Beware of ‘foodie call’ dates who are just in it for a free meal (30 August 2017) USA

Women forced to pay for dates (9 March 2017) Video

How is it okay for a stranger to pay for your first-date dinner because he’s a man? (27 January 2017)

6 Things a Feminist Woman Who Dates Men Should Look For on a First Date: Validate his every political and social view conforms to those you require. Offer to pay and think of him as cheap if he accepts (27 October 2016) Reddit mensrights discussion thread and linked article.

A Women’s Advantage (2016) Concerns research into OKCupid users, not just regarding who pays on dates but also courtship protocols generally.

Guy texts girl demanding she pay him back after he bought her a drink at a bar (12 September 2016)

“I’ll be more cautious who I take free drinks from in the future!” Free?

Woman Says She Was Left With $163 Tab After Man She Met On Dating Site Dined, Then Dashed (3 August 2016) with related Reddit discussion thread here

“Operation: No Pay May”: A Houston Woman Attempts 31 Dates in 31 Days (31 May 2016) with related Reddit discussion thread here

The new economics of dating: Do men still need to pay? (24 May 2016) Reddit discussion thread and linked article

For men, finding love is still more costly (16 May 2016)

I said no to a second date so he asked for a $40 refund (11 May 2016)

That’s rich… women decline to date men who earn less – however good looking (3 February 2016) UK

Shock horror! A man feels I should pay my own way on dates. “I feel this is a dealbreaker.” Welcome to feminism (9 November 2015) Reddit mensrights discussion thread

Attention, straight men dating women: Here’s why they still — yes, still — expect you to pick up the check (28 August 2015) with related reddit discussion thread here

Paying while dating: meet the men who pick up the check (and those who don’t) (28 August 2015) and being in The Guardian we just know which team they’ll be rooting for.

valentines-spend-ecommerce

Two Strong INDEPENDENT Feminists demand men pay for dates (18 August 2015) Video and related reddit discussion thread (Quote: “I understand most women don’t want to be used as sex objects. Maybe they should stop looking at men as success objects“)

Ladies, It’s Now Your Turn to Pay On the First Date (9 January 2015)

Cha-Ching! Guess who spends the most in love? (February 2015)

Valentine’s Day spending driven by single men in search for love (12 February 2015)

Why women should never go halves on a date (27 November 2014)

Why I’d never be with a man who always pays the bill‘ (28 September 2014) Article unconvincing but see readers comments

It’s 2014: Why are men still paying for first dates? (18 September 2014) and here’s the feminist perspective on that issue (though note that not all readers agreed with her assessment)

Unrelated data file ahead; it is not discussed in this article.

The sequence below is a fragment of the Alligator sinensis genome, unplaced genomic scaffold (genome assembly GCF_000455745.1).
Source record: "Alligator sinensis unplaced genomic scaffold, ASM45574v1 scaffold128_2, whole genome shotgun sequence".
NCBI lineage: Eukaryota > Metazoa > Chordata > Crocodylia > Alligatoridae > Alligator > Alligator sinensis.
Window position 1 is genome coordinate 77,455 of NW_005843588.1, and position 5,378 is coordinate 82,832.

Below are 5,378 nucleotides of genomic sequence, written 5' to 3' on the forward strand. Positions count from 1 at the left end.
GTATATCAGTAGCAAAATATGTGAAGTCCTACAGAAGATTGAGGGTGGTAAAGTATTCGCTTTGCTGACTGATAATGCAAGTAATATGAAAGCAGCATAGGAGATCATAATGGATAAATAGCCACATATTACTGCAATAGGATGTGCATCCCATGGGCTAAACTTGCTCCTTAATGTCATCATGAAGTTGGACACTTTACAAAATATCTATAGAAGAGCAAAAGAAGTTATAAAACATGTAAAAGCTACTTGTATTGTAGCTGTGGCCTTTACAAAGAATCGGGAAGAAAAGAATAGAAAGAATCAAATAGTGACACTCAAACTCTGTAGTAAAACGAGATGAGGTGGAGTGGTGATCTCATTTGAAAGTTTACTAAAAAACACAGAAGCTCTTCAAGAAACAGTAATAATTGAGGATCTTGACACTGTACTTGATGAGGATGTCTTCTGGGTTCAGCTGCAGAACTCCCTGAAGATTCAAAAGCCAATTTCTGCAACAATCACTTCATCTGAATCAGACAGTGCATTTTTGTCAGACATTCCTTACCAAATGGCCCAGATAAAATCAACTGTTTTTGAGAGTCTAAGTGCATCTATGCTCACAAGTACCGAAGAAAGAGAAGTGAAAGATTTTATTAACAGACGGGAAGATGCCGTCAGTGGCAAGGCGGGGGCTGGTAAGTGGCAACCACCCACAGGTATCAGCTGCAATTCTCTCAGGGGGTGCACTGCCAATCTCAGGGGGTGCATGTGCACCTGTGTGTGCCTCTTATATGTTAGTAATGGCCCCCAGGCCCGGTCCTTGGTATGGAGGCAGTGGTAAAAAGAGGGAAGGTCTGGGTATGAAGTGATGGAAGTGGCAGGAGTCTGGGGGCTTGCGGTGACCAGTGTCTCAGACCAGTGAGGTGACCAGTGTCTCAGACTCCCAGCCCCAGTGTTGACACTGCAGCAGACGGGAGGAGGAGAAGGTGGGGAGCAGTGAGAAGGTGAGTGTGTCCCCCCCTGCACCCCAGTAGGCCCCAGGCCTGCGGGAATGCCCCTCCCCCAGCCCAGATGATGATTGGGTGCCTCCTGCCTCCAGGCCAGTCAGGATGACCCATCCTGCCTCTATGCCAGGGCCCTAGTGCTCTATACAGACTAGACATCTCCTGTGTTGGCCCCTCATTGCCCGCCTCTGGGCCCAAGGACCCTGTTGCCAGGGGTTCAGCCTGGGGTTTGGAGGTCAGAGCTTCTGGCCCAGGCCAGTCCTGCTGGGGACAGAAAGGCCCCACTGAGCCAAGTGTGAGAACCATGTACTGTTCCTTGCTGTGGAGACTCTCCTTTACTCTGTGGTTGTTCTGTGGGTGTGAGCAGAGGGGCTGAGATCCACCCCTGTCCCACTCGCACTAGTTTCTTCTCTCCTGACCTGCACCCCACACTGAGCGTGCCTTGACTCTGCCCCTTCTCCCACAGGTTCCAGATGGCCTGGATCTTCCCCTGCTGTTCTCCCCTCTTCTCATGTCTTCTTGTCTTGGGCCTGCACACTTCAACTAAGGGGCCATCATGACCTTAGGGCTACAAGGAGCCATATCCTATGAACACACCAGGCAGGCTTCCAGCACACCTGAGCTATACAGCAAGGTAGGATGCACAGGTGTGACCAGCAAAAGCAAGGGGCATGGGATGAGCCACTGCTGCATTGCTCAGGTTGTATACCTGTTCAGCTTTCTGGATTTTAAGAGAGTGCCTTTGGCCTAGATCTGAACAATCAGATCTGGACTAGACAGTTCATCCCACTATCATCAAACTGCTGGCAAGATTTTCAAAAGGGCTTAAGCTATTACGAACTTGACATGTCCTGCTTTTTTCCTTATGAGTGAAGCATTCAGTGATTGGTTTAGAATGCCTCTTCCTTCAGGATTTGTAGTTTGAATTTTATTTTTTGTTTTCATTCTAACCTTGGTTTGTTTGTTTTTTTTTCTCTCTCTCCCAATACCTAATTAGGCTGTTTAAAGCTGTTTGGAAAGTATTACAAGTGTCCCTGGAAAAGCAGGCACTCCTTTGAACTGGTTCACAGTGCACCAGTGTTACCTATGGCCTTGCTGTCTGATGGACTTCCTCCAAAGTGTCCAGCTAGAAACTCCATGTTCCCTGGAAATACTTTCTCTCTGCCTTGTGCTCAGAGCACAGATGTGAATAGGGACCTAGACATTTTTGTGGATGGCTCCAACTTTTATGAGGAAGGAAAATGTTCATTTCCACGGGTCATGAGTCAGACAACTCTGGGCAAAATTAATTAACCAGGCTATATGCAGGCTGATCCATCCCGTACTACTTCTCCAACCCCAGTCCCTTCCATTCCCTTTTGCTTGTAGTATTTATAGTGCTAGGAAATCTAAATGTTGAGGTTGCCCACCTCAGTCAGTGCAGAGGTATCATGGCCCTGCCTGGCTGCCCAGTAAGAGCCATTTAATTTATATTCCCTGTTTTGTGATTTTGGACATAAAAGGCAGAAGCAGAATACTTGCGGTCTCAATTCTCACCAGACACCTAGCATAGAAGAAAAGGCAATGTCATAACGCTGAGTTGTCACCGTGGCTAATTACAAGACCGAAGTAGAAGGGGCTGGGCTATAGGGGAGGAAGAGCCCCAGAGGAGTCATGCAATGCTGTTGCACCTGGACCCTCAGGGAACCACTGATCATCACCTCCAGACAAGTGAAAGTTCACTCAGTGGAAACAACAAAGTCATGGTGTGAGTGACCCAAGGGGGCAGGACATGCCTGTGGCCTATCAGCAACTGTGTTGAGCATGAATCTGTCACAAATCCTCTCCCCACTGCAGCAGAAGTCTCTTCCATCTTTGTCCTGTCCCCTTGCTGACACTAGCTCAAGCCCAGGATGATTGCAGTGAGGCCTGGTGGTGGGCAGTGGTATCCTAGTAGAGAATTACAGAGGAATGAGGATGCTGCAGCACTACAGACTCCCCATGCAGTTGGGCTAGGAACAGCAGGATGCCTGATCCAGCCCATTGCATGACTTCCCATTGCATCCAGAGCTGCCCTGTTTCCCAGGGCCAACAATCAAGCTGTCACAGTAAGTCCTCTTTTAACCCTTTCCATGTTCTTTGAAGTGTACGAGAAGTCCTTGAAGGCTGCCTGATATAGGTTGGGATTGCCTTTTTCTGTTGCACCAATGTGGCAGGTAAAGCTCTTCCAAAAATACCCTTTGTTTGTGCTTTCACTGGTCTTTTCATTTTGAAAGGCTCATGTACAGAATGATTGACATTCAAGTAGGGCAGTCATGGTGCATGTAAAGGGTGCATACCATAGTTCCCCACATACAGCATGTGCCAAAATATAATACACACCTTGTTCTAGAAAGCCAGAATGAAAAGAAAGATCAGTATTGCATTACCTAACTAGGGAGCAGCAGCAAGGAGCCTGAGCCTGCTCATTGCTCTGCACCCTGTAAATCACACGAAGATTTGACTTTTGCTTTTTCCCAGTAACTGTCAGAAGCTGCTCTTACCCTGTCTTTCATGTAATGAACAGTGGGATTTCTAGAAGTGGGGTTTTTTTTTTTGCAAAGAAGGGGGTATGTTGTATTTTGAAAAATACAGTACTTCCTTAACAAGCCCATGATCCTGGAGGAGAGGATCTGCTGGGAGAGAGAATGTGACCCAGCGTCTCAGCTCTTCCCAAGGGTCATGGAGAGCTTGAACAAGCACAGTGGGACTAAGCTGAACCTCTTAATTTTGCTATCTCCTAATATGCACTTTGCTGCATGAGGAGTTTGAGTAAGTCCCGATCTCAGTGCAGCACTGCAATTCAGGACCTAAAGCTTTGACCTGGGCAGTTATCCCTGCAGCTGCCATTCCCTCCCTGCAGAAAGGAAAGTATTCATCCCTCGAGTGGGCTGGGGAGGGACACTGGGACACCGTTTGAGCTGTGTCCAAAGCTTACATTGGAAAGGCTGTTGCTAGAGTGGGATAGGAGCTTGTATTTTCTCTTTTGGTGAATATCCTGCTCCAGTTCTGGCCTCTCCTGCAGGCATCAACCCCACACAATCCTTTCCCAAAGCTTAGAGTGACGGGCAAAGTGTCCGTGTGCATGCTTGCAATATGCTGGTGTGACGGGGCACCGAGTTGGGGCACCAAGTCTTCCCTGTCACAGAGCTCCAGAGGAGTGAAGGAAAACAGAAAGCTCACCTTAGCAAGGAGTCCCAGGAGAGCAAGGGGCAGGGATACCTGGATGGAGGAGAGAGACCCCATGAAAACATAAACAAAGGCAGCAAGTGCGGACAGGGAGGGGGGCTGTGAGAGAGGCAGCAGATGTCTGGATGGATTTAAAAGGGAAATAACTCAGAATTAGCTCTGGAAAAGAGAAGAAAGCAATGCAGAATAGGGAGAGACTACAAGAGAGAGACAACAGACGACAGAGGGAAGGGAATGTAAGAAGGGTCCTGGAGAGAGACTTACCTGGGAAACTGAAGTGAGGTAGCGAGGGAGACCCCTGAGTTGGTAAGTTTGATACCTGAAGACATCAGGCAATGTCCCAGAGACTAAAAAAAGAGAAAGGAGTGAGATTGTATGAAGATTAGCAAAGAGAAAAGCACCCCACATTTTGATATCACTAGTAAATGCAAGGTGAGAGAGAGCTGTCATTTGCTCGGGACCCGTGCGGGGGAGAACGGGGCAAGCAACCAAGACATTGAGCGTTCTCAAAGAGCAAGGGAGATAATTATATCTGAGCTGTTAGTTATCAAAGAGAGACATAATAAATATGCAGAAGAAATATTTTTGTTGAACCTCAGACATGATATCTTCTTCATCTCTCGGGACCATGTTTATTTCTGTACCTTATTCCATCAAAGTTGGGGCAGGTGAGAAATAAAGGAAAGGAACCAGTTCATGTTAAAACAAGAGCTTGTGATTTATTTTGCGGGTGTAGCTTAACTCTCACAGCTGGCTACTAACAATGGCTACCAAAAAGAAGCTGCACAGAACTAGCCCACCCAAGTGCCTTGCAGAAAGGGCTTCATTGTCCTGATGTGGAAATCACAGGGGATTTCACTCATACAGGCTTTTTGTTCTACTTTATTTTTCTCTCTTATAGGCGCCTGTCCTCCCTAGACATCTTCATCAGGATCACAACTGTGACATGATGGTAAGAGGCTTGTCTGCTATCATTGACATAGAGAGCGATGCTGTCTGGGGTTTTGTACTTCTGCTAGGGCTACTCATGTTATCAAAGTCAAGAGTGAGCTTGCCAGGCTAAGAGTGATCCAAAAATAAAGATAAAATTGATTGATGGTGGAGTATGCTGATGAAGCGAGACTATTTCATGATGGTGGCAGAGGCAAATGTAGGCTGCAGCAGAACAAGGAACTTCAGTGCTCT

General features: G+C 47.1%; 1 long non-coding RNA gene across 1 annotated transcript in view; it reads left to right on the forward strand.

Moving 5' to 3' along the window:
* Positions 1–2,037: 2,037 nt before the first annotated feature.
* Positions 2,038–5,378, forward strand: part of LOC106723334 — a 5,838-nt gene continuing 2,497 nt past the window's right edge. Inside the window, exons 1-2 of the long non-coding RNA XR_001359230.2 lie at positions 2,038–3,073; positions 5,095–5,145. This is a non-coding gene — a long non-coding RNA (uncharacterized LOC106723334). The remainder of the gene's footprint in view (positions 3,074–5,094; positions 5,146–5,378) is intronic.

Helena Andrews explains why men should always pay for dinner by Janet Bloomfield (9 September 2013)

Should I Pay for a Date Simply Because I Am the Stud? (6 September 2013)

I just made a woman pay for her own food, her reactions were interesting (19 November 2014) Reddit mensrights discussion thread

Valentines Day, by the numbers (14 February 2013)

Almost all of the articles on this subject in the mainstream media focus on heterosexual couples, and are set in the context of first world western countries.

The heterosexual focus is interesting as my initial impression is that courtship costs are approached in a somewhat more egalitarian manner in gay/lesbian relationships. I have listed some articles about splitting costs & gay/lesbian dating and courtship below. If readers can suggest more and/or better references then please leave a message.

Who Should Be Paying on a Same Sex Date? (11 May 2016)

Who picks up the tab on a date between two gay people?

When two gay men (or ladies) go on a date who pays?

On male-only and women-only spaces

“The course has hosted golf’s prestigious Open championship no less than 16 times in its 125-year history, the backdrop for wins by greats such as Nick Faldo, Jack Nicklaus and Gary Player.

But Muirfield, with views over the Firth of Forth and a favoured retreat of Edinburgh’s judiciary, has forfeited its right to hold the championship again after members voted to continue its ban on women joining the club.” (Source)

The subject of male-only and women-only spaces is one which I see written about fairly often – generally from the feminist perspective. And that perspective is that male-only spaces are uniformly undesirable and should be eradicated, whilst female-only spaces are desirable and much-needed.